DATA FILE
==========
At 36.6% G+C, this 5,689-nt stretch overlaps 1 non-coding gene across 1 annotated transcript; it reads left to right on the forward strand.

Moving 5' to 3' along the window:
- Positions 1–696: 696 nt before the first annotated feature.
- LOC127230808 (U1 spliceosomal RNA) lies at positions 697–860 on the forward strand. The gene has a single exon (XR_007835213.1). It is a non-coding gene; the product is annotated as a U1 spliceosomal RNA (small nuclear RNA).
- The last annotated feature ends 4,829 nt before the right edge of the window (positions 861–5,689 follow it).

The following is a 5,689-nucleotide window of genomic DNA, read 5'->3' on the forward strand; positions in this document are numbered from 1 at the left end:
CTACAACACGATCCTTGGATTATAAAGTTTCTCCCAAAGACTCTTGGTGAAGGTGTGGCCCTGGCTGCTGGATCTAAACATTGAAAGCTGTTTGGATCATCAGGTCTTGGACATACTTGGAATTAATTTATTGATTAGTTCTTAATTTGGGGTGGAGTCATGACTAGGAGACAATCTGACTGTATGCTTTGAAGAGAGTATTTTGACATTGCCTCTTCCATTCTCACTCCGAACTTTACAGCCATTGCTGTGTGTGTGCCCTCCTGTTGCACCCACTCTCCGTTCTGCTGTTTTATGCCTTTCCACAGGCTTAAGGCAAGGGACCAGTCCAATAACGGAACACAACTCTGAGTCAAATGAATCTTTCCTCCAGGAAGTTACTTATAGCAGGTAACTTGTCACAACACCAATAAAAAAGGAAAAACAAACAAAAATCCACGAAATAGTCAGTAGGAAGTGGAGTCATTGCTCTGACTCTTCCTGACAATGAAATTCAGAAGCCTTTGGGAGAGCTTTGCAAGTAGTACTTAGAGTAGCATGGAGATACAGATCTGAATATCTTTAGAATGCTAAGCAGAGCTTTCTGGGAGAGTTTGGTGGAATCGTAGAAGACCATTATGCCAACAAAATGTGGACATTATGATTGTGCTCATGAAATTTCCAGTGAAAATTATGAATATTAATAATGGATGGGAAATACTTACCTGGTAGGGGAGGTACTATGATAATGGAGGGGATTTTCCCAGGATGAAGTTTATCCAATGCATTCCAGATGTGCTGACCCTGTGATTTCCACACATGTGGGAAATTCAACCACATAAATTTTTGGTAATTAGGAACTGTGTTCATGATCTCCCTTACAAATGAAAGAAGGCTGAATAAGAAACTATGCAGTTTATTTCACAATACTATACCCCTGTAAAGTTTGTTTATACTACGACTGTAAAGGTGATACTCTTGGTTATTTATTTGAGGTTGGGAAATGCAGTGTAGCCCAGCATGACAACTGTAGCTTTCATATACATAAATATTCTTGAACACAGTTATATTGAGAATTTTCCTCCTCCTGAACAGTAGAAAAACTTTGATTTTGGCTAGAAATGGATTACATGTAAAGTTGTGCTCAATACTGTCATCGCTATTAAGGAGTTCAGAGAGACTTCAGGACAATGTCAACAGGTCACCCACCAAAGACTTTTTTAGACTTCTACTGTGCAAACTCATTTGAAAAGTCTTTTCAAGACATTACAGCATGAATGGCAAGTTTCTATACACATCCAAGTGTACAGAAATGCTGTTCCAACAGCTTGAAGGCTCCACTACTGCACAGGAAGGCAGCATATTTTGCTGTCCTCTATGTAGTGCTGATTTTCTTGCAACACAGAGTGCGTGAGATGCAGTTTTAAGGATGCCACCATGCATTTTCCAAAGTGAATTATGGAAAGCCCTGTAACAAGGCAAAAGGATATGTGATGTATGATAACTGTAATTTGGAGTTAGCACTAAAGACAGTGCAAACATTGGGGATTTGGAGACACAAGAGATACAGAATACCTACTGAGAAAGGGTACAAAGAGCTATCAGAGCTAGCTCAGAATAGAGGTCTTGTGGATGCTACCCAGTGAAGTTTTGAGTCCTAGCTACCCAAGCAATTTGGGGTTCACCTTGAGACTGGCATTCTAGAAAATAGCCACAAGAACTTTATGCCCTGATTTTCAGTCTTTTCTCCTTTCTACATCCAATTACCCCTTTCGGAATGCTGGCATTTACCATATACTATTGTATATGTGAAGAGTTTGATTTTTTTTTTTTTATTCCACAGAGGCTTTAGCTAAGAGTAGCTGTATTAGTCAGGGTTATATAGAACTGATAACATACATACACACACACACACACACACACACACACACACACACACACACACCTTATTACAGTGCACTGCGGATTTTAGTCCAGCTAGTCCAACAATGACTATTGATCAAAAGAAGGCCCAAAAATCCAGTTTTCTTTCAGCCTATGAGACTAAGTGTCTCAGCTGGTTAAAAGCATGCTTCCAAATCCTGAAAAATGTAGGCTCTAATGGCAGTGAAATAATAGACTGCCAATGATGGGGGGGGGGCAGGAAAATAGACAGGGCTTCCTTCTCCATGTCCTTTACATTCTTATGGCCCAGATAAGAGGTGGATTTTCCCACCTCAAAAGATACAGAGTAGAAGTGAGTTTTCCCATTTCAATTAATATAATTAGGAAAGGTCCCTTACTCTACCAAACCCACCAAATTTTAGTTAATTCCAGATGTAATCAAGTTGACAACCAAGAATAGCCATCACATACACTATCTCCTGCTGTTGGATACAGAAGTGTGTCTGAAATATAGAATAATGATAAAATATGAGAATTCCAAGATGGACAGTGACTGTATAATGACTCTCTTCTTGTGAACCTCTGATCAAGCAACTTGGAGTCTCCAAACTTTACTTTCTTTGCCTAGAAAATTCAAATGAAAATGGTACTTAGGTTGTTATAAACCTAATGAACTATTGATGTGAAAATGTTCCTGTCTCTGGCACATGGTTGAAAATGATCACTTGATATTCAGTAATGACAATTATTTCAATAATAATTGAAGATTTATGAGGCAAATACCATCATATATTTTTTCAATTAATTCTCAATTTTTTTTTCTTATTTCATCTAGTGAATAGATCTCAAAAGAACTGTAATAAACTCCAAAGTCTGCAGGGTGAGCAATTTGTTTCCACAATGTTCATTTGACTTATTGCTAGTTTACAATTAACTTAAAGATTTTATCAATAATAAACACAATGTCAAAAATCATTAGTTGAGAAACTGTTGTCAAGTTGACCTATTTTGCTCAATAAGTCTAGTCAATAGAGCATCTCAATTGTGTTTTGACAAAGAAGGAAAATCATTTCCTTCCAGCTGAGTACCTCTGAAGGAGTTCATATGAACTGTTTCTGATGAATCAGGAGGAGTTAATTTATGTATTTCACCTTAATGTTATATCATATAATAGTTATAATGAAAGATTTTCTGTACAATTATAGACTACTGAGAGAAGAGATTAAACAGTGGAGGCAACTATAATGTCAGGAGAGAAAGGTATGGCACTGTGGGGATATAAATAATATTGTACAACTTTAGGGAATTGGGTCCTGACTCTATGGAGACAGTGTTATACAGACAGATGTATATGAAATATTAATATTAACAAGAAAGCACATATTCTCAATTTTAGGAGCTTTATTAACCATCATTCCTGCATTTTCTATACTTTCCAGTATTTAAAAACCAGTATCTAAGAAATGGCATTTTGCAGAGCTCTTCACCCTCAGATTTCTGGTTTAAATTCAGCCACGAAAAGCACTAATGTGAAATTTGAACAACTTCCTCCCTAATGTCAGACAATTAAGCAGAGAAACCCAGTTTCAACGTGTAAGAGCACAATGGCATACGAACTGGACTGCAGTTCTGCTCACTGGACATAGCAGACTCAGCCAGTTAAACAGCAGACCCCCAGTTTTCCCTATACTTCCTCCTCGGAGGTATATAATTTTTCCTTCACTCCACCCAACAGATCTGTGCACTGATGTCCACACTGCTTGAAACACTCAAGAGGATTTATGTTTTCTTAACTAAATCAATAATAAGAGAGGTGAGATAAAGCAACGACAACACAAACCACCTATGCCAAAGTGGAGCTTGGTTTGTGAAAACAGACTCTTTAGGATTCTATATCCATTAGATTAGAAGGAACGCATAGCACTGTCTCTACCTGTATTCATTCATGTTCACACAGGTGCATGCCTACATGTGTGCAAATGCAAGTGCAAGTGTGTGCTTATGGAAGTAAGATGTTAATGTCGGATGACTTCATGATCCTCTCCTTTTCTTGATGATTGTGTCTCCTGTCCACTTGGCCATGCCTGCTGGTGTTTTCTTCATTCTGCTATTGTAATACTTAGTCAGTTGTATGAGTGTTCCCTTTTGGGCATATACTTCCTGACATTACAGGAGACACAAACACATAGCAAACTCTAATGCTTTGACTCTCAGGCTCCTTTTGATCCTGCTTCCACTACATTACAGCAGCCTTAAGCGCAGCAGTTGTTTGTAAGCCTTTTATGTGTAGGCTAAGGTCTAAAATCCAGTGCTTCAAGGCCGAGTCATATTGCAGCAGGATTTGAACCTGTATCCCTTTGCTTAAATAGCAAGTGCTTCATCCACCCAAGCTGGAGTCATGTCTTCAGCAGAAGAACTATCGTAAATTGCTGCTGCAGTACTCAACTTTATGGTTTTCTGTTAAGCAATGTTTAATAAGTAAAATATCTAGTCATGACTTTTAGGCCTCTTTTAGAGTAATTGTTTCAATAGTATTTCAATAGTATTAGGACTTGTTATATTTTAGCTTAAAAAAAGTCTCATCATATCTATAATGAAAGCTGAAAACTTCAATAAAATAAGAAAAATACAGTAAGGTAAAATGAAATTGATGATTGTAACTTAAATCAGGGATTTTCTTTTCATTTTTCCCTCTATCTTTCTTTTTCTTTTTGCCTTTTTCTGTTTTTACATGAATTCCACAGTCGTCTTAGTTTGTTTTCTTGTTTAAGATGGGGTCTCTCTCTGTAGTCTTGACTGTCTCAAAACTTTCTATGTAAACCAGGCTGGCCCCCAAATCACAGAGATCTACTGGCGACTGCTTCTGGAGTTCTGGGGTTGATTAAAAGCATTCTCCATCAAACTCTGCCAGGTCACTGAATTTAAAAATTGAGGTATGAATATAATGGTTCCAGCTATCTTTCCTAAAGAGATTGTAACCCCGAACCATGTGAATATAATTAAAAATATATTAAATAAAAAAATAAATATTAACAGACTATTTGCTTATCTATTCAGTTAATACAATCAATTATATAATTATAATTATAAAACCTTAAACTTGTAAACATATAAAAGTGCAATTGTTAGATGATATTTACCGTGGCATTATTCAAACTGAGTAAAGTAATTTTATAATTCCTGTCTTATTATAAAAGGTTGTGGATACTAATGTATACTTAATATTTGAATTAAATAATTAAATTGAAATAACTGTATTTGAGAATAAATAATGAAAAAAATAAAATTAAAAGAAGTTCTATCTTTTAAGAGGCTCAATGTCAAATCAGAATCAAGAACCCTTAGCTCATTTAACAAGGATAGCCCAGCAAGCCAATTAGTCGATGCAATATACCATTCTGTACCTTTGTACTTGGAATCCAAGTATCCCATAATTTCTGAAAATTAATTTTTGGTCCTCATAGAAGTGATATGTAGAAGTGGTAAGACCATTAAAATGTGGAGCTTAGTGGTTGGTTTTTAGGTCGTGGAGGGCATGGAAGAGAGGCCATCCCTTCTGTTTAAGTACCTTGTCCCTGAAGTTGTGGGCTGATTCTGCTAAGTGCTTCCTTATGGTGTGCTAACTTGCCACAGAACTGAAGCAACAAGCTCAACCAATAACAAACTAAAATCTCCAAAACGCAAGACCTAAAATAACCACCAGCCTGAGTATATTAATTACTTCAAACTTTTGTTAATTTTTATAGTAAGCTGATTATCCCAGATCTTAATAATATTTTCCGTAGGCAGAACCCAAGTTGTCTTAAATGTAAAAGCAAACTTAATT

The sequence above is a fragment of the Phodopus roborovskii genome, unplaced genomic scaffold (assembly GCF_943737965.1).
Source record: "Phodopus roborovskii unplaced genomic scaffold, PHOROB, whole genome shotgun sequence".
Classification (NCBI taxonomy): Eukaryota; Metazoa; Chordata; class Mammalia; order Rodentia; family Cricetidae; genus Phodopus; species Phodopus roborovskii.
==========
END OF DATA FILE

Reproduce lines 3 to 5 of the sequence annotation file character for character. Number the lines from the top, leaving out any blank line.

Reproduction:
- Positions 1–696: 696 nt before the first annotated feature.
- LOC127230808 (U1 spliceosomal RNA) lies at positions 697–860 on the forward strand. The gene has a single exon (XR_007835213.1). It is a non-coding gene; the product is annotated as a U1 spliceosomal RNA (small nuclear RNA).
- The last annotated feature ends 4,829 nt before the right edge of the window (positions 861–5,689 follow it).